Assassin's Creed Netflix

Ubisoft is taking another stab at adapting Assassin’s Creed into the live-action format, this time in the form of a Netflix series. The Assassin’s Creed movie with Michael Fassbender was one of very many failed video game-to-movie adaptions, so one might wonder whether they’ll make it work this time.

Unfortunately, there’s not much to go on yet. All we see in the teaser is the logo accompanied by the iconic Ezio’s Family theme.

What does Assassin’s Creed on Netflix need in order to be successful?

Video game movies and shows are generally… well, bad. There is only a handful of adaptions that worked out decently, but Assassin’s Creed was not one of them. So what can they do to make this work? Well, the first step has hopefully already been made.

Assassin’s Creed on Netflix is being produced by Ubisoft’s Jason Altman and Danielle Kreinik. They are both part of the Film and Television department at Ubisoft, so hopefully, they’ll understand the source material a little better than those who were in charge of the movie.

Another optimistic part of the teaser is the fact that the Ezio’s Family music track plays, which has grown into the franchise’s iconic theme since Assassin’s Creed II. If we have any luck at all, we’ll get a show about Ezio himself, who many fans consider the highlight of the franchise. Either way, the teaser targets fans of the game with recognizable tunes, which is a hopeful sign.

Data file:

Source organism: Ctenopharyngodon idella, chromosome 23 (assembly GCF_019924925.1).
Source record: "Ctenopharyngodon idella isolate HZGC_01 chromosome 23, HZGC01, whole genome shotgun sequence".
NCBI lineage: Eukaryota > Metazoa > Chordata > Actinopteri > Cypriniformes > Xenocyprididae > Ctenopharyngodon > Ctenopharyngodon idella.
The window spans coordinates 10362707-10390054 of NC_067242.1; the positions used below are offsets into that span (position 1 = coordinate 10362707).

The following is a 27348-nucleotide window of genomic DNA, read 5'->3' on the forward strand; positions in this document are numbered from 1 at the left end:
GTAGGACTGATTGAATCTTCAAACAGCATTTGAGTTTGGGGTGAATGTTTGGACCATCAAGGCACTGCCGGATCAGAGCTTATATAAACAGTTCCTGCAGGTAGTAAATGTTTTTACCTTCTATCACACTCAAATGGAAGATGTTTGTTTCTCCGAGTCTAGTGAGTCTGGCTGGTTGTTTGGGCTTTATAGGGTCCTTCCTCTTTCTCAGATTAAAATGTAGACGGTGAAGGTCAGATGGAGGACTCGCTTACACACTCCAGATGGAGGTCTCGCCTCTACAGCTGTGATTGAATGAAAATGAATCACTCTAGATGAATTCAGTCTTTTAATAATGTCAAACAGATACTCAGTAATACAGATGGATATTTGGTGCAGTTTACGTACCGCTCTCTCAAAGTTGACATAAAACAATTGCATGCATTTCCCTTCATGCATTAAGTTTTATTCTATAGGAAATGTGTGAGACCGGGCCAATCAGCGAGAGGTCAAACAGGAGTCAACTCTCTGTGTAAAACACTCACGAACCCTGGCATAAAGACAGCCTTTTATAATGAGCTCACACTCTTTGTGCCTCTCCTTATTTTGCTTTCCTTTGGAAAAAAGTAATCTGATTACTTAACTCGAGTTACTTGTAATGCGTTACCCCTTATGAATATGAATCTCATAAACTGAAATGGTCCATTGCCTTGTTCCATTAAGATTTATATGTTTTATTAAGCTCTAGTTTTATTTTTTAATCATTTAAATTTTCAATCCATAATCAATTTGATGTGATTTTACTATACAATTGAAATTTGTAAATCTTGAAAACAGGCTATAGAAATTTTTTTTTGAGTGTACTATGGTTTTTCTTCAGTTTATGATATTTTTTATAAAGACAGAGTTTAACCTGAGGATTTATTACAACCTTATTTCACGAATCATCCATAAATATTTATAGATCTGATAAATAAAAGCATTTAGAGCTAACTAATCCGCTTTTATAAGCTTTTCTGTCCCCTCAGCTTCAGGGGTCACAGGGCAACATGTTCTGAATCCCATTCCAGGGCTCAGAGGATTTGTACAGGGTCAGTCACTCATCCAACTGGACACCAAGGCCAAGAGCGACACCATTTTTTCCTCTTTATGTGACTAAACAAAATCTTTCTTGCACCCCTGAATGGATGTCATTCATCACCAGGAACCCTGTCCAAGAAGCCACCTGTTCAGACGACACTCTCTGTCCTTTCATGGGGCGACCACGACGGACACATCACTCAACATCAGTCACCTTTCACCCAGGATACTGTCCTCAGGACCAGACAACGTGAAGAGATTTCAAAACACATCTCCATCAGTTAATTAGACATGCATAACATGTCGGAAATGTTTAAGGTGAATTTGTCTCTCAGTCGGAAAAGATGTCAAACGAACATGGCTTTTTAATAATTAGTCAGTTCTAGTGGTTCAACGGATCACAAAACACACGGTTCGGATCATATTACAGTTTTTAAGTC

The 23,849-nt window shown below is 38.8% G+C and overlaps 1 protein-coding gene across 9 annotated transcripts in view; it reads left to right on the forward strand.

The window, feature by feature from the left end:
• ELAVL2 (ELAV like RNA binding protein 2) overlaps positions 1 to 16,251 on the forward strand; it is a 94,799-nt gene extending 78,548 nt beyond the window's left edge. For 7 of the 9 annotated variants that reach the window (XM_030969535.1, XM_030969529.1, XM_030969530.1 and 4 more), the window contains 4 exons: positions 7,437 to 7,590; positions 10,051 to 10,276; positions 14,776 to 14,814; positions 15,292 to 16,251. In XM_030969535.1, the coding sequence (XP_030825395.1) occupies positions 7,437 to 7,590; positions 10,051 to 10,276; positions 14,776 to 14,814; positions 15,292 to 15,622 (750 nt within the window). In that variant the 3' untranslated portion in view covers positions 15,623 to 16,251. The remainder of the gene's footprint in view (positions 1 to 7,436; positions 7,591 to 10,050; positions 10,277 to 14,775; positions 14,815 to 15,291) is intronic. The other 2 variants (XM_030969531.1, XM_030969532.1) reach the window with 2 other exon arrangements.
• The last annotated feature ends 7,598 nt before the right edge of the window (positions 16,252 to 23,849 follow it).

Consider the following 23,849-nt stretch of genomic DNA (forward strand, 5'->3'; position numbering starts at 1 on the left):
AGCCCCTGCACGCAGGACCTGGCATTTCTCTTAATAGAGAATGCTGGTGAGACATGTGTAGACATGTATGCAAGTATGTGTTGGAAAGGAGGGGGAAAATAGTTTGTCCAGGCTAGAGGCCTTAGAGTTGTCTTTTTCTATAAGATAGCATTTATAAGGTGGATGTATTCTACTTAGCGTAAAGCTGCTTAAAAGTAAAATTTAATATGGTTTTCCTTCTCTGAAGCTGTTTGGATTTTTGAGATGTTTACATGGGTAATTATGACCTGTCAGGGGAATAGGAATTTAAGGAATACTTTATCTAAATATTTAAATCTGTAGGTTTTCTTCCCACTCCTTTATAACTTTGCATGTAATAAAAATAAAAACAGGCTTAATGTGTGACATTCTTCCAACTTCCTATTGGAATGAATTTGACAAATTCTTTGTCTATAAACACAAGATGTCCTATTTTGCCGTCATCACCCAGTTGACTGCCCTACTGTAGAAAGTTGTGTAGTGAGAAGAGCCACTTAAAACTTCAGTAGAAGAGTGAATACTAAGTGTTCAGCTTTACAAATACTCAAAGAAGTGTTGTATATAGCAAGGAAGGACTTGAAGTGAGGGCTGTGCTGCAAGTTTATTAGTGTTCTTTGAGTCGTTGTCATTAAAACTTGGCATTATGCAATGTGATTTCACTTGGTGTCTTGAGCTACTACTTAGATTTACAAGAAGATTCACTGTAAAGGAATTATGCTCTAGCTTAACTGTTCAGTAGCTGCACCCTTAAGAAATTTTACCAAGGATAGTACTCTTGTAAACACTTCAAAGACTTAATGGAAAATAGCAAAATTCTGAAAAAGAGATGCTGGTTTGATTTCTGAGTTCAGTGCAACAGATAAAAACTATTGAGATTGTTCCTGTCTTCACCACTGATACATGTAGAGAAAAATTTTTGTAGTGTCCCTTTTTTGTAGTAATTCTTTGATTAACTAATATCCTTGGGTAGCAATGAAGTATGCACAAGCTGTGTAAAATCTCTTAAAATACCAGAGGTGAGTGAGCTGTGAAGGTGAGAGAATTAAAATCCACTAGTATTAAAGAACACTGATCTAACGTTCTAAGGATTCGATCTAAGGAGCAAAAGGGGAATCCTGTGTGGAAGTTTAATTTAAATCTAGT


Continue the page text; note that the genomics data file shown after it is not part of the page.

Assassin’s Creed should go back to its roots. Focus on the assassins, look at what made the best games and storylines in the franchise popular, and push it to the front. Too many adaptions try to take something popular and make it into something new. Stick to what made Assassin’s Creed good: make it feel like we’re living through a part of history, show us significant historical people, and most of all, just keep the modern stuff to a minimum. Also, just straight-up use the games’ soundtracks. Make it recognizable.

Successful adaptions include showrunners that truly care about the source material. Put people in charge of this project that have played the games and care about doing it justice. Sure, it should appeal to a wide audience, but if that comes at the cost of alienating the core fanbase, then you’re signing up to become a flop to both.

Let’s hope Assassin’s Creed on Netflix breaks the mold.

Michael Kloos
Dutch fantasy and scifi fanatic. Also really into Rocket League esports, spending much of his free time watching cars fly and shoot balls into goals. In fact, he spends most of his free time trying not to be in the real world.

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